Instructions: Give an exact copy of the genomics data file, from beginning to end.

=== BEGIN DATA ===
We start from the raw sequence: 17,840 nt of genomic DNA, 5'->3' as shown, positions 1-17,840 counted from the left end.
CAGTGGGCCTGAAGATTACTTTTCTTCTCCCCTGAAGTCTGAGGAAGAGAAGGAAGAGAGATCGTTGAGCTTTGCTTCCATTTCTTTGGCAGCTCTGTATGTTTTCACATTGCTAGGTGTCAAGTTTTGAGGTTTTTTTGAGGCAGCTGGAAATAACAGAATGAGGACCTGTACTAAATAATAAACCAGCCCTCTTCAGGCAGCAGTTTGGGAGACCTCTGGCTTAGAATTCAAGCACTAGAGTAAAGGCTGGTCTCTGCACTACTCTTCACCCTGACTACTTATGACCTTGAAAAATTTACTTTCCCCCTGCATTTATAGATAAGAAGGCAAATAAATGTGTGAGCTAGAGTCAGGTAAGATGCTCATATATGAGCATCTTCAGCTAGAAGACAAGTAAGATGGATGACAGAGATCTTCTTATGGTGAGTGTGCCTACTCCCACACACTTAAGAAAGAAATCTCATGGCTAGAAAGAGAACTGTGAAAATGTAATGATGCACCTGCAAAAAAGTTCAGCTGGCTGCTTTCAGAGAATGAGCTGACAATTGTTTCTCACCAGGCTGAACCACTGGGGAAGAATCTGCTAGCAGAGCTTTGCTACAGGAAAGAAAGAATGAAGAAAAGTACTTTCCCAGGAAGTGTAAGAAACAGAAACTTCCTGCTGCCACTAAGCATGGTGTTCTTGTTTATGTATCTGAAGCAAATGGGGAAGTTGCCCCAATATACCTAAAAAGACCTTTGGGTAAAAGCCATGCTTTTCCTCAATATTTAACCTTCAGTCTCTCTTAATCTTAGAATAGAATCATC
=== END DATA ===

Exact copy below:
We start from the raw sequence: 17,840 nt of genomic DNA, 5'->3' as shown, positions 1-17,840 counted from the left end.
CAGTGGGCCTGAAGATTACTTTTCTTCTCCCCTGAAGTCTGAGGAAGAGAAGGAAGAGAGATCGTTGAGCTTTGCTTCCATTTCTTTGGCAGCTCTGTATGTTTTCACATTGCTAGGTGTCAAGTTTTGAGGTTTTTTTGAGGCAGCTGGAAATAACAGAATGAGGACCTGTACTAAATAATAAACCAGCCCTCTTCAGGCAGCAGTTTGGGAGACCTCTGGCTTAGAATTCAAGCACTAGAGTAAAGGCTGGTCTCTGCACTACTCTTCACCCTGACTACTTATGACCTTGAAAAATTTACTTTCCCCCTGCATTTATAGATAAGAAGGCAAATAAATGTGTGAGCTAGAGTCAGGTAAGATGCTCATATATGAGCATCTTCAGCTAGAAGACAAGTAAGATGGATGACAGAGATCTTCTTATGGTGAGTGTGCCTACTCCCACACACTTAAGAAAGAAATCTCATGGCTAGAAAGAGAACTGTGAAAATGTAATGATGCACCTGCAAAAAAGTTCAGCTGGCTGCTTTCAGAGAATGAGCTGACAATTGTTTCTCACCAGGCTGAACCACTGGGGAAGAATCTGCTAGCAGAGCTTTGCTACAGGAAAGAAAGAATGAAGAAAAGTACTTTCCCAGGAAGTGTAAGAAACAGAAACTTCCTGCTGCCACTAAGCATGGTGTTCTTGTTTATGTATCTGAAGCAAATGGGGAAGTTGCCCCAATATACCTAAAAAGACCTTTGGGTAAAAGCCATGCTTTTCCTCAATATTTAACCTTCAGTCTCTCTTAATCTTAGAATAGAATCATC